Burgess's nadsat 'teen-language' caused me to quit reading this book when I, myself, first attempted it as a teenager and, later, after I saw the film, I chose not to re-attempt reading it.
I'm glad I (finally) chose to read it. Reading nadsat seemed to speed my reading rather than slow it. It entered my brain in this manner:
My nouns and I were verbing at the adjective bar when an adjective noun, who'd previously been sitting with a group of rather odd adjective nouns across the bar from us, stood, and began to sing in the most adverbially adjective way imaginable. Her voice sounded like it came from the adjective noun. My friend Dim made a adjectively-noun noise with his noun, which displeased me in an extreme way.Rather quickly I began to intuit (without a glossary) that what I was reading was:
My friends and I were getting stoned at the local bar when a beautiful woman, who'd previously been sitting with a group of rather odd older men across the bar from us, stood, and began to sing in the most amagingly wonderful way imaginable. Her voice sounded like it came from the topmost heavens. My friend Dim made a rude-raspberry noise with his lips, which displeased me in an extreme way.While the book's story adheres to the film's plotline reasonably close, there are a few important points where the film failed and those failures affect the intent of the author and deserve comment:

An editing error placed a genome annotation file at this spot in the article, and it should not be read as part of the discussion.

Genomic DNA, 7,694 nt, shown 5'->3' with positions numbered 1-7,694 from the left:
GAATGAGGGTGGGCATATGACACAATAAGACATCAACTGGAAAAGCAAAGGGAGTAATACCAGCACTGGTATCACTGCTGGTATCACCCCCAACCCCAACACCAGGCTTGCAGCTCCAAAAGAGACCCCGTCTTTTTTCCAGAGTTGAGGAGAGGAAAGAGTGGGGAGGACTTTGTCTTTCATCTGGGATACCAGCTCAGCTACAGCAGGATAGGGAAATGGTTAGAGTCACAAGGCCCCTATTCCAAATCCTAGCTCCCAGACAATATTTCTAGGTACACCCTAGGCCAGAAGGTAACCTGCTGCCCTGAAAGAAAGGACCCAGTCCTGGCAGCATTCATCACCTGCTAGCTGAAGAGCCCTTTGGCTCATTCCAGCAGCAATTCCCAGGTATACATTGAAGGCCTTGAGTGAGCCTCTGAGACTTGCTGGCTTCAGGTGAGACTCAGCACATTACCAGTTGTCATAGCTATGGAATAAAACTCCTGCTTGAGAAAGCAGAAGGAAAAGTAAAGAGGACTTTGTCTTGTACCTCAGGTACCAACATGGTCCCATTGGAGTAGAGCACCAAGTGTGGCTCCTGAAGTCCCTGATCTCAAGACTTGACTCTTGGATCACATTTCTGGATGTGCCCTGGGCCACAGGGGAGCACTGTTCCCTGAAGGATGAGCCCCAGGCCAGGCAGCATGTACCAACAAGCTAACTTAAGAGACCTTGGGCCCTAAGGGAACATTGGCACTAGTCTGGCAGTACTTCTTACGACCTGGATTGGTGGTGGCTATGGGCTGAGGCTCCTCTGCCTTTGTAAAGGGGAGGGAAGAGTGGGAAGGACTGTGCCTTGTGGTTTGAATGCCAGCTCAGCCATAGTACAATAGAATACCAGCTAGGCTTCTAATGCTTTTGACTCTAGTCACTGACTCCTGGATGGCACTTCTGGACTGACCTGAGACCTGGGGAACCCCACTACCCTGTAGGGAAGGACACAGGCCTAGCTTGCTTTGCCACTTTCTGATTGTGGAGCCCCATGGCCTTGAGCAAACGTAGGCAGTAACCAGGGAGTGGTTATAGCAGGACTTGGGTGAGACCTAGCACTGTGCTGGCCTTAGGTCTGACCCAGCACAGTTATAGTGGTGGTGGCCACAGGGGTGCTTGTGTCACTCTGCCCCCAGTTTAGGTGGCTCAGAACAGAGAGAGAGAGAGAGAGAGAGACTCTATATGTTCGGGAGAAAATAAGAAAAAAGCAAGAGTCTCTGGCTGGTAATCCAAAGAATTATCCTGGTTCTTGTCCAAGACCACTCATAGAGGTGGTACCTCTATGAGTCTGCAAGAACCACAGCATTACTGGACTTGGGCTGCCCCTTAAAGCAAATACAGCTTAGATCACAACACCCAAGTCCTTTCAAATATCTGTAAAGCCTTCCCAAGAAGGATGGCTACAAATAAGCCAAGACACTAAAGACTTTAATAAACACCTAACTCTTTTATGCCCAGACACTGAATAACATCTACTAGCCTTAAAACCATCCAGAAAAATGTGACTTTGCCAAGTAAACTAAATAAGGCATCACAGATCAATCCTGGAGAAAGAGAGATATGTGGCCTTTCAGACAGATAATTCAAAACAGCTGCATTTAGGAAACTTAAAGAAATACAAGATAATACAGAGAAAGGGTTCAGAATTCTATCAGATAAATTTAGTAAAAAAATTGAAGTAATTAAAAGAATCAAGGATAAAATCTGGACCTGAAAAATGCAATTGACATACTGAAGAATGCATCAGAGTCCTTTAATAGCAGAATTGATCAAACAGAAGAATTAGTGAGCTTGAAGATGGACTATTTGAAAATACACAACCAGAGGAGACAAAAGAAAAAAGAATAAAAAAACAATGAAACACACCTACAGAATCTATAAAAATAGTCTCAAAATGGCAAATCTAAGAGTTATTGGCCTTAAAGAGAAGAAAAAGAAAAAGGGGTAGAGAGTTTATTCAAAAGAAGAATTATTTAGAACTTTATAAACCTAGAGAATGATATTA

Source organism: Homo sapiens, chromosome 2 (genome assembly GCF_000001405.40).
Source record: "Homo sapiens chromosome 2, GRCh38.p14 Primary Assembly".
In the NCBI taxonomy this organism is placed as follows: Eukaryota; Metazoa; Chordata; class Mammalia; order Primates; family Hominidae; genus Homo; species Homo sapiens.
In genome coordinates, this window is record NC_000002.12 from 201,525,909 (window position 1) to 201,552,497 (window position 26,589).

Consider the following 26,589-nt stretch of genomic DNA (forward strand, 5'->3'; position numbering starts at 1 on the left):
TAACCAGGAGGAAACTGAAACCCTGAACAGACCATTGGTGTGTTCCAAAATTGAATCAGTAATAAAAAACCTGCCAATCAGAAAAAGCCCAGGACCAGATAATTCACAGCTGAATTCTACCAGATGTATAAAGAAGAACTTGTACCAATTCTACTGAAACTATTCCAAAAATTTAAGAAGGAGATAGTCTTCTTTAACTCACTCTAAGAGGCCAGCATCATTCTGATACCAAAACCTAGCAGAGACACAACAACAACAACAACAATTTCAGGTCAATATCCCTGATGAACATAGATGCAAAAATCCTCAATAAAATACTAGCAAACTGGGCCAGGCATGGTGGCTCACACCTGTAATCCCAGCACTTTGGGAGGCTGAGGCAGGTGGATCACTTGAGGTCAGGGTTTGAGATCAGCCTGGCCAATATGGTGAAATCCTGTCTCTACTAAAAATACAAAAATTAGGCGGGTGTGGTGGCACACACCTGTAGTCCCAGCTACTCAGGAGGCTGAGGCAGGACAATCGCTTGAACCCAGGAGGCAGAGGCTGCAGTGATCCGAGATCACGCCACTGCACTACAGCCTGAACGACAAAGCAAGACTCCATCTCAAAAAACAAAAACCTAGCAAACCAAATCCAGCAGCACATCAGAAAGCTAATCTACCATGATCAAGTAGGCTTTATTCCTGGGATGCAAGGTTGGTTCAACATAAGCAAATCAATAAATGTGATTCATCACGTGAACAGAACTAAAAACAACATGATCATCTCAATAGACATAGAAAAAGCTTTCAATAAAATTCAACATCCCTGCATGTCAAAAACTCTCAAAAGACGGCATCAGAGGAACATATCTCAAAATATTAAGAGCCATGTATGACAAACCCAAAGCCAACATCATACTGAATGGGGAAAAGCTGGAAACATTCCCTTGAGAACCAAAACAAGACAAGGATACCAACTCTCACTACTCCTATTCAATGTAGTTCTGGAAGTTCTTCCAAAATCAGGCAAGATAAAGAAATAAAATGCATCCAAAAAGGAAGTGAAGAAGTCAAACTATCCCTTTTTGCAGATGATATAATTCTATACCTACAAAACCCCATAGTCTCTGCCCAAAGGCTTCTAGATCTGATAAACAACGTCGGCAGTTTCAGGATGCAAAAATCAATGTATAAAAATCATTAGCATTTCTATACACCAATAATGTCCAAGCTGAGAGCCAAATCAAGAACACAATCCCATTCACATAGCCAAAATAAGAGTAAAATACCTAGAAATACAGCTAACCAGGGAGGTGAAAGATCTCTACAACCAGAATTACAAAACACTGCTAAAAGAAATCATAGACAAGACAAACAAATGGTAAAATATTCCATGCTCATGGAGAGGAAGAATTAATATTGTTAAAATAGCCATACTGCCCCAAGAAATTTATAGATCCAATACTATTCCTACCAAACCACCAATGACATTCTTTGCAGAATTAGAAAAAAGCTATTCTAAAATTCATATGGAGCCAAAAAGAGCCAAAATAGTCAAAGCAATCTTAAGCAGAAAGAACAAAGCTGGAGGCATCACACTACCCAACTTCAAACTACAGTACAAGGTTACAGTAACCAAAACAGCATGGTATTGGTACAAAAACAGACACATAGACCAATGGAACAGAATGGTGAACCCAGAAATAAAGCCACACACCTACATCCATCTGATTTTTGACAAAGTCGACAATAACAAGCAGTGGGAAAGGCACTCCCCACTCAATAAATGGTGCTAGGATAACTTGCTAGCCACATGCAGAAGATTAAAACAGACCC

1 - Burgess's teenage gangs are all between the ages of thirteen and fifteen. Burgess's main character is in High School and the two girls he picks up at the music store are 11-year old tweens. Kubrick's gangs are all young adults and so are the women he has sex with.
2 - Burgess's main character spends several years in prison, but is still only about 17-years old when he's released from prison. Kubrick's character seems to be incarcerated a very short time and when he is released we wonder why a 24-year old is bitching at his parents for renting out his room.